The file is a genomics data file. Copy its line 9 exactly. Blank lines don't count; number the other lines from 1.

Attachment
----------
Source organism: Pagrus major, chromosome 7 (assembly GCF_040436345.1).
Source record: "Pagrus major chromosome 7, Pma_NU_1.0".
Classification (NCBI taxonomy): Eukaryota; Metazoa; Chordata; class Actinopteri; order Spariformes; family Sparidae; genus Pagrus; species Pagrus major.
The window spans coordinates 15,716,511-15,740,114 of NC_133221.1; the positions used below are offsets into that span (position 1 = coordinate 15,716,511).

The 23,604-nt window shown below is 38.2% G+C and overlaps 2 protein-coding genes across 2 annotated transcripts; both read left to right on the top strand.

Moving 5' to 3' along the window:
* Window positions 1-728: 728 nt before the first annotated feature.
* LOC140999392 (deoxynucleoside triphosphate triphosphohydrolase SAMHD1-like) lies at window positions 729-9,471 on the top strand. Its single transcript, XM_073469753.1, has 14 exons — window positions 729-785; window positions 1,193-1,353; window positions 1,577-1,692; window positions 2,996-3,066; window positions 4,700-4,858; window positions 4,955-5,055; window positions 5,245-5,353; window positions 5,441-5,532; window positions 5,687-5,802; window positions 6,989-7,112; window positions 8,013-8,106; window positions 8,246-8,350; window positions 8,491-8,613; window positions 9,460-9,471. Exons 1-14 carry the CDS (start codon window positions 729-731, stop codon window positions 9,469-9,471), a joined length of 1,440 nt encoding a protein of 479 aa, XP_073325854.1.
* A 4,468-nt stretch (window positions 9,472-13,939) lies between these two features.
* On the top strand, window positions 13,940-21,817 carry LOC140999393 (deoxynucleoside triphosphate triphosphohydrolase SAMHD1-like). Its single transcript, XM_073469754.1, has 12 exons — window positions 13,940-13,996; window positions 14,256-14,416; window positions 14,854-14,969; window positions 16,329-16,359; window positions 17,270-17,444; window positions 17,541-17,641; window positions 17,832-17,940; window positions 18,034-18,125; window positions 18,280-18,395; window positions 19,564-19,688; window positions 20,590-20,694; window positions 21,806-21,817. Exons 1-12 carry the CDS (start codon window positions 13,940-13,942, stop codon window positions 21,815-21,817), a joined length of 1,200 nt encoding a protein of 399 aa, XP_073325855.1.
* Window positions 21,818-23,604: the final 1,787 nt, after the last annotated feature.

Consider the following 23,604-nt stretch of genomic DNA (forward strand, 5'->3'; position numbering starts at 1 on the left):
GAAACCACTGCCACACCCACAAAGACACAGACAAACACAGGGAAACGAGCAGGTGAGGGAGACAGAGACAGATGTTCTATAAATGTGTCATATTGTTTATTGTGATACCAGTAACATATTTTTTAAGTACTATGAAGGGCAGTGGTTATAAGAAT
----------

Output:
* A 4,468-nt stretch (window positions 9,472-13,939) lies between these two features.